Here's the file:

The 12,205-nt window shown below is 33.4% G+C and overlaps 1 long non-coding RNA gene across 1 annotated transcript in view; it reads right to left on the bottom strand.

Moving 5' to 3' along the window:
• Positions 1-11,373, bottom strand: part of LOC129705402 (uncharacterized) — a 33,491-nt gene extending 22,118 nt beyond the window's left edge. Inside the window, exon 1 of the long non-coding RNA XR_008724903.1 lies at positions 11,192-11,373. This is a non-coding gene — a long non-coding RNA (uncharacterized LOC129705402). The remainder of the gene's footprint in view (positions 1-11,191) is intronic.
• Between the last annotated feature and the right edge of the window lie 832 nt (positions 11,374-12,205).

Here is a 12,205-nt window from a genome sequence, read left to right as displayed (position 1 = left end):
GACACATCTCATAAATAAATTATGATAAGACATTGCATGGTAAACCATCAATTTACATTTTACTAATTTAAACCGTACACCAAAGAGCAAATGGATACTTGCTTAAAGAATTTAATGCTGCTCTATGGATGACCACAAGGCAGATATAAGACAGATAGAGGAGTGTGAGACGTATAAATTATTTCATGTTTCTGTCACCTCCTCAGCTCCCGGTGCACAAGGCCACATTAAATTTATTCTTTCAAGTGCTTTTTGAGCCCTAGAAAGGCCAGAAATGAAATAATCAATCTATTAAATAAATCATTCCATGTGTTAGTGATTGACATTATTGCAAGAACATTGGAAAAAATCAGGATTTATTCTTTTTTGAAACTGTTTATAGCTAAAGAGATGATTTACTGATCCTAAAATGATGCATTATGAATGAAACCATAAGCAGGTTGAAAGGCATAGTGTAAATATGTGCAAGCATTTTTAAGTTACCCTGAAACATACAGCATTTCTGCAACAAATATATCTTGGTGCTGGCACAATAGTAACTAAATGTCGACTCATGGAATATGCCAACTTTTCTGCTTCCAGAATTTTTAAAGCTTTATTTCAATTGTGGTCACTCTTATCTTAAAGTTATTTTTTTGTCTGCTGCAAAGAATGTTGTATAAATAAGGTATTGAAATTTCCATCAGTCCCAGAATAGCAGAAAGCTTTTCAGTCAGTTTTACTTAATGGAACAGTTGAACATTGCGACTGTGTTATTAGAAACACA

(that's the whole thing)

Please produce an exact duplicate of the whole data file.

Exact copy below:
The 12,205-nt window shown below is 33.4% G+C and overlaps 1 long non-coding RNA gene across 1 annotated transcript in view; it reads right to left on the bottom strand.

Moving 5' to 3' along the window:
• Positions 1-11,373, bottom strand: part of LOC129705402 (uncharacterized) — a 33,491-nt gene extending 22,118 nt beyond the window's left edge. Inside the window, exon 1 of the long non-coding RNA XR_008724903.1 lies at positions 11,192-11,373. This is a non-coding gene — a long non-coding RNA (uncharacterized LOC129705402). The remainder of the gene's footprint in view (positions 1-11,191) is intronic.
• Between the last annotated feature and the right edge of the window lie 832 nt (positions 11,374-12,205).

Here is a 12,205-nt window from a genome sequence, read left to right as displayed (position 1 = left end):
GACACATCTCATAAATAAATTATGATAAGACATTGCATGGTAAACCATCAATTTACATTTTACTAATTTAAACCGTACACCAAAGAGCAAATGGATACTTGCTTAAAGAATTTAATGCTGCTCTATGGATGACCACAAGGCAGATATAAGACAGATAGAGGAGTGTGAGACGTATAAATTATTTCATGTTTCTGTCACCTCCTCAGCTCCCGGTGCACAAGGCCACATTAAATTTATTCTTTCAAGTGCTTTTTGAGCCCTAGAAAGGCCAGAAATGAAATAATCAATCTATTAAATAAATCATTCCATGTGTTAGTGATTGACATTATTGCAAGAACATTGGAAAAAATCAGGATTTATTCTTTTTTGAAACTGTTTATAGCTAAAGAGATGATTTACTGATCCTAAAATGATGCATTATGAATGAAACCATAAGCAGGTTGAAAGGCATAGTGTAAATATGTGCAAGCATTTTTAAGTTACCCTGAAACATACAGCATTTCTGCAACAAATATATCTTGGTGCTGGCACAATAGTAACTAAATGTCGACTCATGGAATATGCCAACTTTTCTGCTTCCAGAATTTTTAAAGCTTTATTTCAATTGTGGTCACTCTTATCTTAAAGTTATTTTTTTGTCTGCTGCAAAGAATGTTGTATAAATAAGGTATTGAAATTTCCATCAGTCCCAGAATAGCAGAAAGCTTTTCAGTCAGTTTTACTTAATGGAACAGTTGAACATTGCGACTGTGTTATTAGAAACACA